Lauren Faust, who developed and executive produces DC Super Hero Girls, which airs on Cartoon Network, took part in a one-on-one session today at MIPJunior with TV Kids‘ Kristin Brzoznowski to talk about empowering young viewers and breaking gender stereotypes.
Entitled The Rising Power of Female Superheroes, the keynote conversation in the Grand Theatre touched on the importance of developing a new generation of female superheroes, breaking gender stereotypes and the representation of girls in kids’ entertainment. The Warner Bros. Animation and Cartoon Network series features Wonder Woman, Supergirl, Batgirl and other renowned DC superheroines as they’ve never been seen before, with an ultra-modern and empowered take.
“It’s a show about balancing your super life with your teenage life and finding the metaphors of teenager-type coming-of-age stories and how that might look for a superhero,” said Faust. “A lot of shows about teenage superheroes go for the typical superhero story, that is, who’s the bad guy, what are they doing wrong, what do we need to save the day and how would a teenager do it? This show is a bit the opposite: we start with what’s a story typical of teenagers, life lessons, coming-of-age stories and put a super spin on that.”
The series was born from a set of shorts Faust did for Cartoon Network’s DC Nation block called Super Best Friends Forever, which featured Batgirl, Supergirl and Wonder Girl. “Those shorts performed pretty well, and we tried to develop it as a TV show and couldn’t quite find the footing for it at that time.” DC went on to make a show called DC Super Hero Girls and it came “swinging back” at Faust a few years later that they were interested in a reboot, going back to the tone, humor and characterizations of Super Best Friends Forever.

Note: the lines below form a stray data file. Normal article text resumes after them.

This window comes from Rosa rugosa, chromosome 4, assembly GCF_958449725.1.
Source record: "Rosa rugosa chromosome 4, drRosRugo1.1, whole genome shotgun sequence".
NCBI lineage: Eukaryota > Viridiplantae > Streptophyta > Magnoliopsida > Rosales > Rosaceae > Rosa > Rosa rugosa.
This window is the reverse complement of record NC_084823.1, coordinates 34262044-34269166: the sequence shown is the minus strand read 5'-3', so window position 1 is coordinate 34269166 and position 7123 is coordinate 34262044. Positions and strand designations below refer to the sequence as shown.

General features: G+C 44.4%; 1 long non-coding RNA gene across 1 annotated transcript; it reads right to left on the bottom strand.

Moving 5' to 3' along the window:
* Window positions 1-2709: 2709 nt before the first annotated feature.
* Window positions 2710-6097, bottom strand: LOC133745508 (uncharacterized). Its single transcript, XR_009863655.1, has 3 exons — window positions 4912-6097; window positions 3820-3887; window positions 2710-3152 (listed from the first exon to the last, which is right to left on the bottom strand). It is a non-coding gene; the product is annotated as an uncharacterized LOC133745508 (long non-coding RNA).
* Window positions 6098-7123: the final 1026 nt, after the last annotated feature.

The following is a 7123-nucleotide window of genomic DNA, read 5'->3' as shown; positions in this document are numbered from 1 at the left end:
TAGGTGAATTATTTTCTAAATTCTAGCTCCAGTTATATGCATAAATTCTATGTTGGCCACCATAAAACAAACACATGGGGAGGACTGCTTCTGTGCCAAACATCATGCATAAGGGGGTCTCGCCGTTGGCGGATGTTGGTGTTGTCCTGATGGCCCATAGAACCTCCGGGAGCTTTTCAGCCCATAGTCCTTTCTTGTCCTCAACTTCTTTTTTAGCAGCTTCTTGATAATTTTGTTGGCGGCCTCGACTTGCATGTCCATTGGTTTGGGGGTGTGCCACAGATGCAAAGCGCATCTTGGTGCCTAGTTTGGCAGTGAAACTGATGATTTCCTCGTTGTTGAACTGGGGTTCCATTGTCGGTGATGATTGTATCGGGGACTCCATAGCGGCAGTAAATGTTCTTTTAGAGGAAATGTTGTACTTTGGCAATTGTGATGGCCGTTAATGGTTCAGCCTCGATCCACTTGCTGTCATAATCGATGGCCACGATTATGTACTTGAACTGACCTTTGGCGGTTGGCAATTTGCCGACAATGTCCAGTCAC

Faust’s iteration is a ground-up reboot. “The first version of DC Super Hero Girls was about teenage characters going to a high school to learn how to be superheroes,” she explained. “They didn’t really have secret identities and the characters we knew as villains, like Poison Ivy and Harley Quinn, were ‘good guys.’ I felt like that was taking some of the fun out of what we all love about superheroes. With this version of Super Hero Girls, one thing I really wanted to bring back was the idea of secret identities. The girls have a regular teenage life, they go to a regular school, and they are superheroes at night when they need to fight crimes. And they really do fight crimes!”
A lot of time and care went into developing these characters to have depth and reflect the teenage experience. “I want these stories to resonate with kids and with teenagers and to reflect back experiences they have themselves with this super spin,” said Faust. “So I took a look at these superheroes we are working with; everybody knows them, especially ones like Supergirl and Batgirl. But I thought about, what can I take that people know of these superheroes and what is the teenage reflection of that?”